Retail food license Colorado: For a fixed food business in Denver or a business that sells goods not on the cottage food list, you need to obtain a retail food license in Colorado. To do this, you need to apply to the Colorado Department of Public Health and Environment. You also need to get a Colorado state tax license from the Colorado Department of Revenue as well as a business license. The Department of Public Health and Environment will review your business plans and menu (at a cost not to exceed $580) and give approval (or not) for you to proceed with your license application. The retail food license fee ranges from $365 to $485, depending on the seating capacity of your eatery, and is valid for the calendar year. You can view the retail food establishment license application online.
Wholesale food license Colorado: A wholesale food license in Colorado allows you to sell your products to resellers, such as bakeries, coffee shops and grocery stores. In addition to registering with the Colorado Department of Public Health and Environment and obtaining a wholesale license for $150, you'll need a business license. Additional licensing is required if you also sell your food products to the public.
Home bakery license Colorado: A home bakery is just another way of saying a cottage food business. As we outlined above, if you make foods from the approved list, sell them directly to consumers and don't earn more than $10,000 net per product per year, you don't need a license. If you make other products, sell them to re-sellers like grocery stores and/or exceed the $10,000 per product limit, then you need to obtain either a retail or a wholesale food license (or both).
Colorado isn't the only US state to have cottage food laws. Every state except for New Jersey, plus the District of Columbia, has some type of cottage food law. Below is just a sample of what some other states are doing and how their laws compare to the Colorado cottage food law.
Ohio cottage food laws are similar to those in Colorado. However, Ohio doesn't include eggs in its list of approved products, but does include dry coffee, dry cereal and popcorn. As in Colorado, cottage food producers do not need a license. Like Colorado, there are no Ohio cottage food taxes. Producers do need to charge sales tax on any delivery fee, however.
The cottage food law in NY is unique in that it allows candy as a cottage food, but not products made with chocolate. In addition, some dry items sold as cottage food in New York State must use commercially-processed ingredients, like spices, soup mixes, and nut mixes. New York State does not include pickles or eggs in its list of approved foods for the cottage food law. Unlike Colorado, New York doesn't have a limit to how much a producer may sell under this law. There is no license required in New York for cottage food producers. However, such producers do need to register with the New York State Department of Agriculture. (It's free to register.)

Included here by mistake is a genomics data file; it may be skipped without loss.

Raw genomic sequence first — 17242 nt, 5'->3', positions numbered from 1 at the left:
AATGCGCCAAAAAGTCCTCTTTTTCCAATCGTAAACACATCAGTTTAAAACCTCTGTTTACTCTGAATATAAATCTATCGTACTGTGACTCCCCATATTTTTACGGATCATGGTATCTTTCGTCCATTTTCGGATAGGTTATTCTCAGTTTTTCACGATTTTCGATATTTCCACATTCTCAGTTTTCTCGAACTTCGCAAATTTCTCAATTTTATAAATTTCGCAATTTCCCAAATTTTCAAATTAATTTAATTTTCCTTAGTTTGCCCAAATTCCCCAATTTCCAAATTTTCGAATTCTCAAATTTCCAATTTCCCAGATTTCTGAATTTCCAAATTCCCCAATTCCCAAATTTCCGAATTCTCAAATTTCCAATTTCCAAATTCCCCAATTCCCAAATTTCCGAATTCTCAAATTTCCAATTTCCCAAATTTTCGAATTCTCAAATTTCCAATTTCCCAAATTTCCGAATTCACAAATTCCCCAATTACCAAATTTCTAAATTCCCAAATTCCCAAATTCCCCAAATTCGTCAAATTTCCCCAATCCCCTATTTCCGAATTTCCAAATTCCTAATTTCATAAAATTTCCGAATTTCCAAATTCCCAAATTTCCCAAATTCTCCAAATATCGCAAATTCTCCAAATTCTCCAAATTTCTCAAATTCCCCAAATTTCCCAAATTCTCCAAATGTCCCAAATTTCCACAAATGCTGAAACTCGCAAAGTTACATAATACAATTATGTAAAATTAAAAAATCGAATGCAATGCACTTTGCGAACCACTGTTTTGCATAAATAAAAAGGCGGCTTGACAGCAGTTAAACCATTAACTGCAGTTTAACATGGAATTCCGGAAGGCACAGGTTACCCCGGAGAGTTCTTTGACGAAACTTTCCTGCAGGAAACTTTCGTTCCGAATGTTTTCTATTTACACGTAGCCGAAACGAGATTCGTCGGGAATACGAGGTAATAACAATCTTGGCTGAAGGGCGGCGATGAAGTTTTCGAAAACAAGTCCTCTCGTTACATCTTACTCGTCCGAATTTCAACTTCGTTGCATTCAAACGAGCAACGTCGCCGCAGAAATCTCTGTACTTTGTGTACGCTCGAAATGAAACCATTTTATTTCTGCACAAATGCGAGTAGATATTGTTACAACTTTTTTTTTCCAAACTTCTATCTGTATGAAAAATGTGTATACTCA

In Texas, home food producers are also required to take a food safety class. They also must obtain a Texas Food Handler's Certificate for $10. Approved foods are similar to those in Colorado, with the exception that Texas also includes vinegar and mustards, but not eggs. Cottage foods in Texas must be labeled following the law's guidelines. There is no sales tax on baked goods in Texas.
Florida's cottage food laws allow individuals to sell up to $50,000 in approved products each year using a home kitchen without having to get a food permit from the health department. The list of approved foods in Florida is somewhat narrower than the Colorado list, and includes non-hazardous baked goods, dry pasta, nuts, popcorn, candies, honey, jams, fruit pies, herbs, cereals and vinegars.
California's cottage food laws are similar to the other states we've discussed. Under the California law, which went into effect in 2013, cottage food producers must register with the California Department of Public Health--Food and Beverage Branch and complete a food safety training course within three months of registering. California's list of approved products includes vanilla extract; icings that don't contain eggs, cream or cream cheese; protein powder shake mixes and mustards. All cottage foods produced in California must be labeled. You can view a cottage food label template for California on the state's department of public health website.
To learn more about how to sell home-made goods from your home and online, and how our food business software can help you track your sales and be profitable, visit www.castiron.me.